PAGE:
Nine is the ninth female born in her batch of ten females and ten males. By design, her life in Freedom Province is without complications or consequences. However, such freedom comes with a price. The Prime Maker is determined to keep that price a secret from the new batches of citizens that are born, nurtured, and raised androgynously.
But Nine isn't like every other batcher. She harbors indecision and worries about her upcoming Remake Day -- her seventeenth birthday, the age when batchers fly to the Remake facility and have the freedom to choose who and what they'll be.
When Nine discovers the truth about life outside of Freedom
Province, including the secret plan of the Prime Maker, she is
pulled between two worlds and two lives. Her decisions will test
her courage, her heart, and her beliefs. Who can she trust? Who does she love? And most importantly, who will she decide to be?
I've had my eye on this book for quite some time, ever since I first saw it at the local Deseret Bookstore. When I got it for Christmas, I was thrilled!
Gender is a hot-button cultural issue with many psychological and religious, even political, undertones. Thus, I was very impressed to see an author of faith had taken it on. That's brave. People of faith aren't politically popular right now, unless you're the Pope. And wearing it on your sleeve can earn you plenty of condemnation from your peers. Sure enough, when I went to rate this book FIVE STARS on Goodreads, I ended up exposed to plenty of negative, even angry, reviews. Fortunately, there are enough glowing reviews to land it very near to four whole stars cumulatively.
But this is an Afterglow Review, and this review blog is reserved for those books that wow-ed you, impressed you, or changed you, leaving you somehow better. Remake did that for me. I read it with my husband, which made me blush a bit in the particularly gushy parts, but definitely made the humor more fun. The mystery of it left us speculating and predicting throughout the book as we tried to figure out exactly why Nine is the way she is, so different from everyone else, and what the Prime Maker would do with her if she didn't do what was expected.
The part that impacted me, though, was the artful articulation of the true meaning and joy of FAMILY. It is, after all, what this book is all about. It ponders the questions, "Is family important? Necessary? Desirable? Or is it restrictive of freedom, oppressive of women, and inciting to revolution?"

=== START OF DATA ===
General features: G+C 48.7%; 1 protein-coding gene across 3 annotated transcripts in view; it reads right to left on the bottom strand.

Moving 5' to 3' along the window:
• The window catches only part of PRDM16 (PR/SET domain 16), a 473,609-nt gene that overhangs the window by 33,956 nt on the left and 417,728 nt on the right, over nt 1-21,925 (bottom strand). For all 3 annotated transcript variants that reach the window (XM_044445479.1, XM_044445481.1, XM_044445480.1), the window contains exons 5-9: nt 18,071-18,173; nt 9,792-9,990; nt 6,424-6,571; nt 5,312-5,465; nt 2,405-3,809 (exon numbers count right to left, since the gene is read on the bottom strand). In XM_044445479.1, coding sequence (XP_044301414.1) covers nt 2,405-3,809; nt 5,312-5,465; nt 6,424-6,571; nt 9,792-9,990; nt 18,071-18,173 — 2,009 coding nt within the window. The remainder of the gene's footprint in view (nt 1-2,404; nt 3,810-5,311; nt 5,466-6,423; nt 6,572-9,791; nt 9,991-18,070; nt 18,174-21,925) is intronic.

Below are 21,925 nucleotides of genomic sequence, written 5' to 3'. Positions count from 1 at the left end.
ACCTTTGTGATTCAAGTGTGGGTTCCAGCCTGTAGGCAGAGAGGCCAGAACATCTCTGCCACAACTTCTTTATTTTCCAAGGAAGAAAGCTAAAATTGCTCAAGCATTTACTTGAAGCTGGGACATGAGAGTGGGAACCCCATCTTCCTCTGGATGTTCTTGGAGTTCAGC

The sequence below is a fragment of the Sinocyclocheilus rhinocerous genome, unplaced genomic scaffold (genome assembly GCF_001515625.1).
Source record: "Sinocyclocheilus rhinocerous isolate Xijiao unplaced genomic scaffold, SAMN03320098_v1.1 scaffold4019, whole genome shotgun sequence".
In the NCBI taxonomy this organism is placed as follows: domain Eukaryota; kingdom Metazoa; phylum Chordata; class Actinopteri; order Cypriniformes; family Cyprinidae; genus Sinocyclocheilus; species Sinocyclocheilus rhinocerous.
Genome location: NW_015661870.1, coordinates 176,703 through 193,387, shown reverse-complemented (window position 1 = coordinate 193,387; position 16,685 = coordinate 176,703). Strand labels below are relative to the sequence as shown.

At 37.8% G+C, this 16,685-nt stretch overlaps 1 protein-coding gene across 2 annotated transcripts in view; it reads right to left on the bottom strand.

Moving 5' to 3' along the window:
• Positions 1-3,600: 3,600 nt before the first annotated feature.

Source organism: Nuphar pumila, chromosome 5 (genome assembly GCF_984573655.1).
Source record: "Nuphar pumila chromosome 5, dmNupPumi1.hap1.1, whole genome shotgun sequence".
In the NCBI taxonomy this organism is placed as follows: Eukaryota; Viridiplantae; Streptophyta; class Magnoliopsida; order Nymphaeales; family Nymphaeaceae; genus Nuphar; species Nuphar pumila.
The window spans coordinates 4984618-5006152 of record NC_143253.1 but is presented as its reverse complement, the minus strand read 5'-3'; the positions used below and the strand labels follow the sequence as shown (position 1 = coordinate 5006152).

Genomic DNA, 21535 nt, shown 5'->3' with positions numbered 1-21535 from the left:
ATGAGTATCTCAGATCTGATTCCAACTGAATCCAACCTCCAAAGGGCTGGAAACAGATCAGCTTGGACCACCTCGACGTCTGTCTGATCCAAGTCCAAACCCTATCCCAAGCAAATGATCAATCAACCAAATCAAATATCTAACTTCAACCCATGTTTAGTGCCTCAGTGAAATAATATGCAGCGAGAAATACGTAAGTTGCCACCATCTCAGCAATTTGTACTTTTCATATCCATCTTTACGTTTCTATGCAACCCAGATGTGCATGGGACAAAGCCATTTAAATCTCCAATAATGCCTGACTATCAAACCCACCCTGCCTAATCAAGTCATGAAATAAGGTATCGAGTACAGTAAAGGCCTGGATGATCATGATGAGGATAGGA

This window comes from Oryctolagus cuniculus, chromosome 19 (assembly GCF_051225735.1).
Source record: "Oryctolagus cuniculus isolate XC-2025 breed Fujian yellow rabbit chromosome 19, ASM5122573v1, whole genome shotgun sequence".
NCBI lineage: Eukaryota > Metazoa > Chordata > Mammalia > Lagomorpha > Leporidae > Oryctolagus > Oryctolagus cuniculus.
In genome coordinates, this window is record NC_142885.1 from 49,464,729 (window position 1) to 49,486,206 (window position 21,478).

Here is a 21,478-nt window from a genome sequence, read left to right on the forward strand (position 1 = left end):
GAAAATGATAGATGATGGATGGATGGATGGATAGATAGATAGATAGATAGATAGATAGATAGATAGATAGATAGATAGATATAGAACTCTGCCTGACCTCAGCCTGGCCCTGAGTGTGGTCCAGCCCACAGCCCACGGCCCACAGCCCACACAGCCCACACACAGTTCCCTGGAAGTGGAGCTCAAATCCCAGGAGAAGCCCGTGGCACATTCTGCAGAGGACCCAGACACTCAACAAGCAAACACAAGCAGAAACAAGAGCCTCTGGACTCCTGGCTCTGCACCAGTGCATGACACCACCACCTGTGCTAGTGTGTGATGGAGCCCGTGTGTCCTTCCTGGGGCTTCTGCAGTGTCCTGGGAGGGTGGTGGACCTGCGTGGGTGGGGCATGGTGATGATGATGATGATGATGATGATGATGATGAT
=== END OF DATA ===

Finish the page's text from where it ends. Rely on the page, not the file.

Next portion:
For those of us who advocate for the continued protection of the natural family (I include myself as a homeschool mom who advocates for parents rights), family means something more to us than it seems to mean to those who believe a child is better off as a ward of the state. It means bundles of pride and joy, to be sure, but it also means mutual sacrifice, deep and abiding love, and an eternal sense of belonging that goes beyond all other affiliations in your life. Not everyone feels this way about family, and not everyone has had a beautiful experience in her own family. It can be difficult for family-lovers to articulate exactly why the family unit is worth protecting and proliferating.
Ilima Todd gently and with plenty of awkward humor, helps us discover the depth of meaning in the family pattern through the eyes of an androgynous girl without family who is fostered into a tight-knit, God-fearing, and hard-working family. From her new mother, she learns what a mother even is, that it's sometimes a painful role to play, and that her impact with a few whispered words can reach her children months later across an ocean. From her new father, she learns how fathers and mothers lead together, how the love of parents is the glue that binds the whole family together, and how to lead with love. From her new siblings, she learns that you can be happy no matter your circumstances, that complaining makes things a lot worse, and that everybody in the family has work they can do for the good of all.
Even though Nine is eased into this new life, it is still very alien to her, having grown up in a batch of genetically engineered children as the social pariah with only one best friend to protect her from ceaseless teasing. She weighs the good and the bad in what she sees, and struggles with concepts like freedom vs. loyalty or choice vs. acceptance of things that aren't easily changed. All she's ever wanted her entire life is to change who she is completely so she can be more like her best friend in every way, even down to his gender. She mistakenly believes that strength and courage are male traits. Right up to the last chapter, the reader must wonder what she will choose to be. Even if you disagree with the Biblical and historic definitions of family, this story will allow you to explore what a world would be like where children aren't considered their parents' charges and natural birth within families is not only discouraged, but illegal.
A good dystopia shows us ourselves in a fun-house mirror to make us think about the distortions and what the real picture is and should be. Suzanne Collins in The Hunger Games forced us to realize the disgusting glamorization of violence in our entertainment by inventing a society where war and entertainment were one and the same. Ilima Todd has shown us our disregard for family stewardship, parents rights, and a child's need for the complementary and different abilities of both parents by inventing a society that isolates children from any constant caregivers, punishes parents for procreating and systematically sterilizes new citizens of a city ironically called Freedom 1.
In one particularly haunting conversation with the Prime Maker, Nine asks herself, "And what if I choose to be me?"